It is exceptionally important to me that my Catholics colleagues understand that the claim that I directed profanity at them as a group is entirely, completely false. My profanity was very specifically directed at those claiming that profanity was more of a threat to civil discourse than homophobia.
Got that? So Jason Stanley and others made profanity-laced comments of the "!@#$% all those who don't approve of homosexuality" variety. Kukla calls this "a few swear words." You know, like saying "damn" when you stub your toe or something, I guess. Kukla, by her own proud admission, deliberately joined in on this little hate-fest with her own profanity-laced, deeply hostile comment. Her purpose was to make the point that profanity (which in this context refers to hostile, sexually vile profanity directed at those who disagree with you) is less of a "threat to civil discourse" than traditional moral views about the wrongness of homosexual acts!
Because the Georgetown conservative blogger talks about "Catholics" as an object of Kukla's ire in the comment, she takes this as an opportunity to get very much on her high horse and assure us that her comment was not directed at Catholics, oh, no! In particular, it wasn't directed at all those "wonderful" Catholics who dissent from Catholic teaching and affirm homosexuality. Instead, it was only directed (get this) at those, including Catholics, who affirm the wrongness of homosexual acts and even further, at all of those who believe the metalevel proposition that Jason Stanley & co.'s nastiness is more of a threat to civil discourse than the expression of morally traditional views on homosexuality!
Well, that's comforting. I imagine that there are only about several million people on the face of planet Earth (whether Catholic or not, but surely including lots of Catholics and plenty of students at Georgetown) who, having the situation explained to them, would affirm that eminently reasonable metalevel proposition about threats to civil discourse.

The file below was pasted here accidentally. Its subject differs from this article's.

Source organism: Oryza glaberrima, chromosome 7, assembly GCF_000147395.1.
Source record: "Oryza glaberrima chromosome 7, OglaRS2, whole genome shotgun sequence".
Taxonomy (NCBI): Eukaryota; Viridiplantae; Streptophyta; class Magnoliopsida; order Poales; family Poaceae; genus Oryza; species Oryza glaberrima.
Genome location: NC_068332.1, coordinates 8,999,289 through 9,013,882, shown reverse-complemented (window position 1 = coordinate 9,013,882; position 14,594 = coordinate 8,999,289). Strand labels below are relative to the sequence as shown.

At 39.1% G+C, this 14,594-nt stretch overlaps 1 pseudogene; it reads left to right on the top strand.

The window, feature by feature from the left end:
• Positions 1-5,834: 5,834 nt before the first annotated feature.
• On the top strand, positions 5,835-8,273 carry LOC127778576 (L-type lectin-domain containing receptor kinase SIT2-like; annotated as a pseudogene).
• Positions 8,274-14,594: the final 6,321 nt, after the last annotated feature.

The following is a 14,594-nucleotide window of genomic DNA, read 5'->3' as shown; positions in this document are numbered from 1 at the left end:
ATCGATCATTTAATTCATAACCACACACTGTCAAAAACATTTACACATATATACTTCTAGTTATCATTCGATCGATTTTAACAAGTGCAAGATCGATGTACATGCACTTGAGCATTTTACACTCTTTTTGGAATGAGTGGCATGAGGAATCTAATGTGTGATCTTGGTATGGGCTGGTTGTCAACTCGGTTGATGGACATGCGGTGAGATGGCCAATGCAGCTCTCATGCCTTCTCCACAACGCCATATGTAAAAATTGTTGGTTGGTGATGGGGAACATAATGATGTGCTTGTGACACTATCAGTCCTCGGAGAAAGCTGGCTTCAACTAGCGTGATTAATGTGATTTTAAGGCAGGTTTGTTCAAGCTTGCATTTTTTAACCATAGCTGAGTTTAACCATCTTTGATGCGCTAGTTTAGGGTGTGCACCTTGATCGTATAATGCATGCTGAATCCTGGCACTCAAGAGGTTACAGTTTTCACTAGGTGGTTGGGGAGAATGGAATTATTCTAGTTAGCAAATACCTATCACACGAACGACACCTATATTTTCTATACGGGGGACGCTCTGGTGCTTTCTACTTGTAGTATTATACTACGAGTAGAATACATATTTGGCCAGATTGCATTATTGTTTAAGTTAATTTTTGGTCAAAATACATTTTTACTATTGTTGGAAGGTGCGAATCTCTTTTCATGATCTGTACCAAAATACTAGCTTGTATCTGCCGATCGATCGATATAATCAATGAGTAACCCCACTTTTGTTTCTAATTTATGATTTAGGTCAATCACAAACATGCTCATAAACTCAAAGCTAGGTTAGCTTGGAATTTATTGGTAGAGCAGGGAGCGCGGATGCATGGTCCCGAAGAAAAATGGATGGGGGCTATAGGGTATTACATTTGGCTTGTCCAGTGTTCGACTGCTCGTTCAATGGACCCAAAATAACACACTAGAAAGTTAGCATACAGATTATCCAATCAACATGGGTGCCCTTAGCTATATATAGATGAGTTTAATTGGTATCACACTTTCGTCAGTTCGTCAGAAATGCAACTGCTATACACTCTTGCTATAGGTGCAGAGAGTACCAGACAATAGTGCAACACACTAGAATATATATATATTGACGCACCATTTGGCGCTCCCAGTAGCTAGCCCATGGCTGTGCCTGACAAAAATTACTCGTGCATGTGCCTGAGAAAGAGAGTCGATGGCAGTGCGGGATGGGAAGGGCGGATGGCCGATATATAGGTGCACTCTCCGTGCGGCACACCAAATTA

It's only all of those people at whom Kukla directed her despicable comment. I'm sure that should make everybody feel a lot better, affirm that Kukla is a "class act," and feel very sorry for her that anyone chose to call her out on her unhinged behavior. (I just saw Rod Dreher's story about this. I swear, I wrote this entire column up to this point before reading it. He and I seem to be independently saying many of the same things.)
I hate to say it as the wife of a philosopher, but when this kind of bully is what our philosophy departments are harboring, it's hard to be too sorry when at least some departments and think tanks come crashing down in the educational economic bubble-pop. How bad would it be if the Kennedy Institute of Ethics at Georgetown couldn't stay afloat financially? Not that that is likely to happen. And there might be good people harmed in the course thereof--highly unfortunate collateral damage. I don't know how many philosophy departments that contain the like of Jason Stanley and Rebecca Kukla should be spared by God (or the economic gods) for the sake of a few righteous men. But, as Dreher says,
When grown men and women, holders of PhDs and prestigious professorships in philosophy, respond to ideas they don’t like by saying things like [edited] and get away with it, something has gone very bad in the academy.
At the barest minimum, now that we have all this deep supposed concern going around our colleges about "safety" and "bullying" and professorial abuse of power against students, and mechanisms in place that are supposed to address it, let's for goodness' sake start using it to protect the undergraduate students, graduate students, and vulnerable faculty colleagues who really need protection. And I got news for ya': That ain't the queer ones. It's the ones who dare to criticize the queer ones.